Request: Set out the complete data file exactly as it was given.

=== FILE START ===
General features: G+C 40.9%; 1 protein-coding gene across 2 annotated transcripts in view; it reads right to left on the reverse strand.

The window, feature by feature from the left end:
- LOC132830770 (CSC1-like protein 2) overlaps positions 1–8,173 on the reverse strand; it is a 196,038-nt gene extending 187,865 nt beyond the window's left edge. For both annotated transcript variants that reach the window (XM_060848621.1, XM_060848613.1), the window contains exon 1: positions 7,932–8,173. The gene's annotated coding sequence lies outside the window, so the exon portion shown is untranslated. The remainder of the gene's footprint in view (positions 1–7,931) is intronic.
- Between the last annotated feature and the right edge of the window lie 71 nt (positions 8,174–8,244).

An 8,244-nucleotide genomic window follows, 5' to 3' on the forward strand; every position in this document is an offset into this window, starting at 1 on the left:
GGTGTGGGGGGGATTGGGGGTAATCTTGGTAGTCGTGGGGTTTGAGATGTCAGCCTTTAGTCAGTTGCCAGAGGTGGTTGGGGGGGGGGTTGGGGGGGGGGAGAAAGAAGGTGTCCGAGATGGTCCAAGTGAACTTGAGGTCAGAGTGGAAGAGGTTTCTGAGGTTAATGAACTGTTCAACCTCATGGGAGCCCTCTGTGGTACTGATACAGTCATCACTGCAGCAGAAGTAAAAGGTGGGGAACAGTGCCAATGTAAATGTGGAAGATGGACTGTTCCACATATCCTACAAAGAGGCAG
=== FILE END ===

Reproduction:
General features: G+C 40.9%; 1 protein-coding gene across 2 annotated transcripts in view; it reads right to left on the reverse strand.

The window, feature by feature from the left end:
- LOC132830770 (CSC1-like protein 2) overlaps positions 1–8,173 on the reverse strand; it is a 196,038-nt gene extending 187,865 nt beyond the window's left edge. For both annotated transcript variants that reach the window (XM_060848621.1, XM_060848613.1), the window contains exon 1: positions 7,932–8,173. The gene's annotated coding sequence lies outside the window, so the exon portion shown is untranslated. The remainder of the gene's footprint in view (positions 1–7,931) is intronic.
- Between the last annotated feature and the right edge of the window lie 71 nt (positions 8,174–8,244).

An 8,244-nucleotide genomic window follows, 5' to 3' on the forward strand; every position in this document is an offset into this window, starting at 1 on the left:
GGTGTGGGGGGGATTGGGGGTAATCTTGGTAGTCGTGGGGTTTGAGATGTCAGCCTTTAGTCAGTTGCCAGAGGTGGTTGGGGGGGGGGTTGGGGGGGGGGAGAAAGAAGGTGTCCGAGATGGTCCAAGTGAACTTGAGGTCAGAGTGGAAGAGGTTTCTGAGGTTAATGAACTGTTCAACCTCATGGGAGCCCTCTGTGGTACTGATACAGTCATCACTGCAGCAGAAGTAAAAGGTGGGGAACAGTGCCAATGTAAATGTGGAAGATGGACTGTTCCACATATCCTACAAAGAGGCAG